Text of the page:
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Final EU sustainability reporting rules trigger fresh wave of criticism 

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Published: 3 August 2023

The European Sustainability Reporting Standards (ESRS), which affect 50,000 companies, could allow greenwashing, say critics.

The European Commission has published the the final version of the European Sustainability Reporting Standards | European Commission, Brussels | Guillaume Périgois on Unsplash.

Publication of the final version of the European Sustainability Reporting Standards (ESRS) by the European Commission (EC) has produced a predictably mixed reaction, given the tightrope the authors had to walk to address the diverse concerns of multiple  stakeholders in the process. 

The ESRS govern how an estimated 50,000 EU companies should report on environmental and social impacts relating to their business and their value chain.

The rules fall under the EU’s Corporate Sustainable Reporting Directive (CSRD), which is intended to improve transparency in sustainability reporting by companies. For larger companies, the rules will start to apply in the 2024 financial year requiring disclosures in company reports published in 2025. The standards will be phased in for other companies by 2026.  

When the draft standards were unveiled in August 2022, concern was voiced by the European Securities and Markets Authority (ESMA), some institutional investors and others that the ESRS would place reporting demands on companies in some sectors that could prove overwhelming and that a more nuanced approach to the introduction of the measures was needed.  

A revised draft duly followed in June, which provided more latitude over what needed to be reported and allowed a slower phase-in for some aspects, but this then attracted criticism from other stakeholders for being too lax given the accelerating climate emergency. Following a month-long period for feedback, that draft has been updated to form the final version, which has provoked a further wave of dissent.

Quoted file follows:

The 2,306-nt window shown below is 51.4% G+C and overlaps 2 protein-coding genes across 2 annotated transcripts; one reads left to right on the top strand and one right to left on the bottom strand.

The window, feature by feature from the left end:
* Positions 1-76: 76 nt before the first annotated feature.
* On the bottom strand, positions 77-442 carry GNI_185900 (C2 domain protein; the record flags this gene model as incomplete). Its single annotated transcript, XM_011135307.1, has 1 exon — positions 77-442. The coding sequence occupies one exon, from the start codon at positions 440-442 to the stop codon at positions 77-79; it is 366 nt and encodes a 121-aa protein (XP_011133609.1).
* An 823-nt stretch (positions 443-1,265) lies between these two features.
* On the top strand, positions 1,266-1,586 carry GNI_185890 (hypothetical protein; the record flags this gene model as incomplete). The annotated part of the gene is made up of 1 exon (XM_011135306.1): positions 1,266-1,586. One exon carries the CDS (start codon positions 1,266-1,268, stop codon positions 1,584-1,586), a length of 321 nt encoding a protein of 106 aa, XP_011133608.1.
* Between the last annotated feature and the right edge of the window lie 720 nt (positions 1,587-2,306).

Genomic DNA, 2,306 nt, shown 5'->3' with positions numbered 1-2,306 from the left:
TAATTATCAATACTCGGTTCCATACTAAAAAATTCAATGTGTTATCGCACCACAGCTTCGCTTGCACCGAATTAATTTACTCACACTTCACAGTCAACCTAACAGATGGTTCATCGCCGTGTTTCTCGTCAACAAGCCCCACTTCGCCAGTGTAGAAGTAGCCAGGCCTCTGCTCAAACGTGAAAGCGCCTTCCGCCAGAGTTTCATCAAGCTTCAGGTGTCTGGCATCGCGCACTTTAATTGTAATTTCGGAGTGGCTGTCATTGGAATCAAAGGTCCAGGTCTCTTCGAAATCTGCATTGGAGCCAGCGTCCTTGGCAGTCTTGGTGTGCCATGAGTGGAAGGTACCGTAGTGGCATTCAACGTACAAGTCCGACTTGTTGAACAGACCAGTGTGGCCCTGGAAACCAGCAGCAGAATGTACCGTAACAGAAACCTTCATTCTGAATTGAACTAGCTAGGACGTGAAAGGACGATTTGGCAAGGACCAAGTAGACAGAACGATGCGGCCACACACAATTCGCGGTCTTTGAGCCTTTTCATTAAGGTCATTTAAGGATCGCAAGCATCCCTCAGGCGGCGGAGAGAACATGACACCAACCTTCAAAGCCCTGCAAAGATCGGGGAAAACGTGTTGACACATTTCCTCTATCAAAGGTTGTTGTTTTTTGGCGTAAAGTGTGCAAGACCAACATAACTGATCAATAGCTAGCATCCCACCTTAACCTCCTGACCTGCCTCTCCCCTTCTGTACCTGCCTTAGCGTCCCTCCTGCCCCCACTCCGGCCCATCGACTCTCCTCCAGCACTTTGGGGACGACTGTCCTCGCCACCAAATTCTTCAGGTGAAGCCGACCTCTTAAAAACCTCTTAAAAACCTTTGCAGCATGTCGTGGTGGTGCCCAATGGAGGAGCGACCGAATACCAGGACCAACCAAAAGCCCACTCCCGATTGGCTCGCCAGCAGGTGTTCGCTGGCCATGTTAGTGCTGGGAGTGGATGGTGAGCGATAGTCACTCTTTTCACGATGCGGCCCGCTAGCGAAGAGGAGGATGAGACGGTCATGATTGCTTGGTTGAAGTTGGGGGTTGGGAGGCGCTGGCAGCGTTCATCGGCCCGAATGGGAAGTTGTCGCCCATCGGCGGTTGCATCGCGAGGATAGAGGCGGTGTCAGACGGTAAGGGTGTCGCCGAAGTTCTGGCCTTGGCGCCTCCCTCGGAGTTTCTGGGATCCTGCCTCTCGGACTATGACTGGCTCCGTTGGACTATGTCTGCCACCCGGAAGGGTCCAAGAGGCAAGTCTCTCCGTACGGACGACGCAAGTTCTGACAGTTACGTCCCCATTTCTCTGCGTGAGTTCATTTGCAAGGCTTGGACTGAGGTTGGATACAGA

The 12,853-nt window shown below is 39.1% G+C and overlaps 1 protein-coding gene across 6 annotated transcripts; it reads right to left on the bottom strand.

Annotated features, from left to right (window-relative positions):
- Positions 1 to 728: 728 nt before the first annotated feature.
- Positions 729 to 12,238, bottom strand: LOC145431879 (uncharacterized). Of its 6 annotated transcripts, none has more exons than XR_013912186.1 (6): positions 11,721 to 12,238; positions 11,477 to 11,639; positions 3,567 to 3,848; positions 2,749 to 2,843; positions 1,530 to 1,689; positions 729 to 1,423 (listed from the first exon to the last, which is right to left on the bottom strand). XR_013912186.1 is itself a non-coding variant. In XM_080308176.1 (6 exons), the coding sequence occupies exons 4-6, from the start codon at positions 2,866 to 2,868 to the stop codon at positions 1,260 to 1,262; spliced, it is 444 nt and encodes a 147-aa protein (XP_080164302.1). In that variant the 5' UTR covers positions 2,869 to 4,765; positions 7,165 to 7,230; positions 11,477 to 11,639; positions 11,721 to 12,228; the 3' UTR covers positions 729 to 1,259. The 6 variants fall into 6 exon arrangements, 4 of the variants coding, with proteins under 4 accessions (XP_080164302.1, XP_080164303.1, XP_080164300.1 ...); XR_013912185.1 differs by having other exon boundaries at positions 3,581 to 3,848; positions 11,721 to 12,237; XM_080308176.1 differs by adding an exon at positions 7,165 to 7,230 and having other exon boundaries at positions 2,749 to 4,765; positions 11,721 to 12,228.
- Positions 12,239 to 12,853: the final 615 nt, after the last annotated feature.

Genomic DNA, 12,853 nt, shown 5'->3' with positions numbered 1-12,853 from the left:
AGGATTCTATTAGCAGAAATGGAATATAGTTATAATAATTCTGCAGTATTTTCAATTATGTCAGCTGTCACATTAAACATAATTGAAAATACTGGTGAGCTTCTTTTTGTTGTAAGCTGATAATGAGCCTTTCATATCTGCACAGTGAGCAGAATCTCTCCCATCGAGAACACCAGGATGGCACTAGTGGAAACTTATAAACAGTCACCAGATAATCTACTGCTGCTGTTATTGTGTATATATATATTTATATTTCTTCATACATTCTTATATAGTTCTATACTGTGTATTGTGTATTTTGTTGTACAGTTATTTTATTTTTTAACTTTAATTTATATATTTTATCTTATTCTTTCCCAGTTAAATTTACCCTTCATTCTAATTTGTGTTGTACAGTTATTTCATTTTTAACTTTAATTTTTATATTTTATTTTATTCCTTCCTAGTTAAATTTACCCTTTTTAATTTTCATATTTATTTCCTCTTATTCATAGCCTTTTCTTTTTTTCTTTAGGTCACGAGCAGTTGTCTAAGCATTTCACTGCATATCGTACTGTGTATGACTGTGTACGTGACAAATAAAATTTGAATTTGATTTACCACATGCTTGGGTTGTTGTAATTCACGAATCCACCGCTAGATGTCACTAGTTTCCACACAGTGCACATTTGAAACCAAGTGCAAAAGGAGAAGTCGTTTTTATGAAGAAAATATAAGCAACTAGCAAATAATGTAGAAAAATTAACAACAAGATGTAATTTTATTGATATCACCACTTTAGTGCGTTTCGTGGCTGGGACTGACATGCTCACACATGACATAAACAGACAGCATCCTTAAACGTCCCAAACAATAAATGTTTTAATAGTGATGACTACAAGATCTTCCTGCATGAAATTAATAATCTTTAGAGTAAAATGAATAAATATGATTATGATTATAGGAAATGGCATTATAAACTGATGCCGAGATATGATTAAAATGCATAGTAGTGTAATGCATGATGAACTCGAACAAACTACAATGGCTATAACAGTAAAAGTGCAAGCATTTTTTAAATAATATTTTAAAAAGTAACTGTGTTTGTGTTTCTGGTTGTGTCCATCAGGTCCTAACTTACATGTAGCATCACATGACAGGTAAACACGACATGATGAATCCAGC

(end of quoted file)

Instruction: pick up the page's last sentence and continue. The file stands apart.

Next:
A major bone of contention is that companies have been granted more leeway than in the originally envisaged to decide which environmental and social factors they consider relevant to sustainability reporting following so-called materiality assessments. 

Companies can decide to omit data for some standards if they can justify that action. If they decide climate change impacts are not material to their activity, they need to provide a detailed explanation of the conclusion of their materiality assessment. For other themes, such as biodiversity impacts, less detailed explanations will be required.  

The less strict reporting requirements are intended to reduce the burden placed on companies to record and report on the impacts of their wider activities, even where they may not seem  relevant to ESRS. 

However, critics say allowing companies to decide on the relevance of their own activities could allow them to avoid disclosing some harmful impacts. They contend this would make it more difficult for investors to be sure they are comparing like with like when making investment decisions based on sustainability criteria. They also say it would also affect the ability of institutional investors and banks to accurately report on the impact of the companies in their portfolios, as required under the EU’s Sustainable Finance Disclosure Regulation (SFDR).      

‘Loopholes for greenwashing’

WWF is a member of European Financial Reporting Advisory Group (EFRAG), the panel of experts which developed the ESRS for the commission, but it was unhappy at the outcome.     

“Sustainability reporting is nothing new – the Global Reporting Initiative has existed for decades. Yet the European Commission still caved in to pressure from conservative industry groups and has weakened the standards to the point that loopholes have become motorways for greenwashing,” Philippe Diaz, senior manager, sustainable finance at WWF Germany said.